5 Early Warning Signs Of Cerebral Palsy In Young Children

Cerebral Palsy

Table of Contents

What Is Cerebral Palsy

Cerebral palsy, abbreviated to CP, is a group of disorders that affect a person’s ability to move and maintain balance and posture. CP is the most common motor disability in childhood. 

Cerebral means having to do with the brain. 

Palsy means weakness or problems with using the muscles. 

CP is caused by abnormal brain development during or post birth, or by an acquired damage to the developing brain that affects a person’s ability to control their muscles.

The symptoms of CP vary from person to person. A person with severe CP might need to use special equipment to be able to walk, or they might be wheelchair-bound, requiring lifelong care. 

On the other hand, a person with mild CP might walk a little awkwardly but not need any special help or equipment assistance. 

CP does not get worse over time, but the symptoms experienced and displayed can change over a person’s lifetime.

Mild CP does not stop a person from achieving success in life. Check out the amazing British comedian Rosie Jones for a glimpse of what is possible!

All people with CP have problems with movement, posture, and speech. Many also have related conditions such as intellectual disability, seizures; problems with vision, hearing, or slurred speech; changes in the spine called scoliosis; or joint problems called contractures.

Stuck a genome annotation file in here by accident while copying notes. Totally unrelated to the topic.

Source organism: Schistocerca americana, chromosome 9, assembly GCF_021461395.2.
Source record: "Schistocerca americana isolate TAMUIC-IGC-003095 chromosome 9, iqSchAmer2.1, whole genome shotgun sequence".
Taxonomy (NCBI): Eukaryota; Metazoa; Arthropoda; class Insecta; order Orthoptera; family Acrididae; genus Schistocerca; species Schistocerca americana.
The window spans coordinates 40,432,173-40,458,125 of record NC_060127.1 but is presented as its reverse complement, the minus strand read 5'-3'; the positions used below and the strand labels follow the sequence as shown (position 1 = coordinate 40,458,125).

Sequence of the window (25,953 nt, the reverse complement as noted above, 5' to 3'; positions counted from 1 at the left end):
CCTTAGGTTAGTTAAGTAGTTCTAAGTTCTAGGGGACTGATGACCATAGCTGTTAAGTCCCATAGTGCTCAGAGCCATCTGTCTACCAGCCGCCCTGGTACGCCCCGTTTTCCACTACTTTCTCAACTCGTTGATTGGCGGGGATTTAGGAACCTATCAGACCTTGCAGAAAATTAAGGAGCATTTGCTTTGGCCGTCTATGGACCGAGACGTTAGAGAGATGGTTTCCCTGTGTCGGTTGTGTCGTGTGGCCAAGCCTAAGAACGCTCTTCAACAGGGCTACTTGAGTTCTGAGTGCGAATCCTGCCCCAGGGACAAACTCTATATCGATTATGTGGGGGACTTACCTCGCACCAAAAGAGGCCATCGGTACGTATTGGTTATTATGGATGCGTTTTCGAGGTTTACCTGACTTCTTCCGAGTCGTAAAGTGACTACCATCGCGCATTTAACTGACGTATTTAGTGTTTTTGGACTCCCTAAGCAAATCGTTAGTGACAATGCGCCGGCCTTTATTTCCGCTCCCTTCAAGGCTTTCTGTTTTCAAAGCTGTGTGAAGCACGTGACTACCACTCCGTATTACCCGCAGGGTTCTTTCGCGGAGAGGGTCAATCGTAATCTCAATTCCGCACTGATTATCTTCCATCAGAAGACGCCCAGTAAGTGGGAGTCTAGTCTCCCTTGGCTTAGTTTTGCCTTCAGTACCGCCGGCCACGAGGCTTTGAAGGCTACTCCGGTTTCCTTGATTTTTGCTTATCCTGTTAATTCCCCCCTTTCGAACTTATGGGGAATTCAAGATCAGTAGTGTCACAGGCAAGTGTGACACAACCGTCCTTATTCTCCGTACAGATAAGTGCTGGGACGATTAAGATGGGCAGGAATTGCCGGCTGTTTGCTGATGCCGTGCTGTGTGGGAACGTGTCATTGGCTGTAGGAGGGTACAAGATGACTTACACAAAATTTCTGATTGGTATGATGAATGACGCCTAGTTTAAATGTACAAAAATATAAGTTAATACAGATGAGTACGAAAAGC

What Four Types Of Cerebral Palsy Exist

Doctors classify CP according to the main type of movement disorder involved. Depending on which areas of the brain are affected, one or more of the following movement disorders can occur:

  • Stiff muscles (spasticity)
  • Uncontrollable movements (dyskinesia)
  • Poor balance and coordination (ataxia)

There Are Four Main Types Of CP

Spastic Cerebral Palsy: affects about eighty per cent of people with the condition. People with spastic CP have increased muscle tone. This means their muscles are stiff, and, as a result, their movements can be described as jerky or awkward.

 Spastic CP is further broken down and categorised by what body parts are affected.

Spastic diplegia/diparesis: In this type of CP, muscle stiffness is mainly in the legs, with the arms less affected or unaffected. People with spastic diplegia might have difficulty walking because tight hip and leg muscles cause their legs to pull together, turn inward, and cross at the knees, called scissoring.

Spastic hemiplegia/hemiparesis: This type affects only one side of a person’s body; usually, the arm is more affected than the leg.

Spastic quadriplegia/quadriparesis: Spastic quadriplegia is the most severe form of spastic CP and affects all four limbs, the trunk, and the face. People with spastic quadriparesis usually cannot walk and often have other developmental disabilities such as intellectual disability; seizures; or problems with vision, hearing, or speech.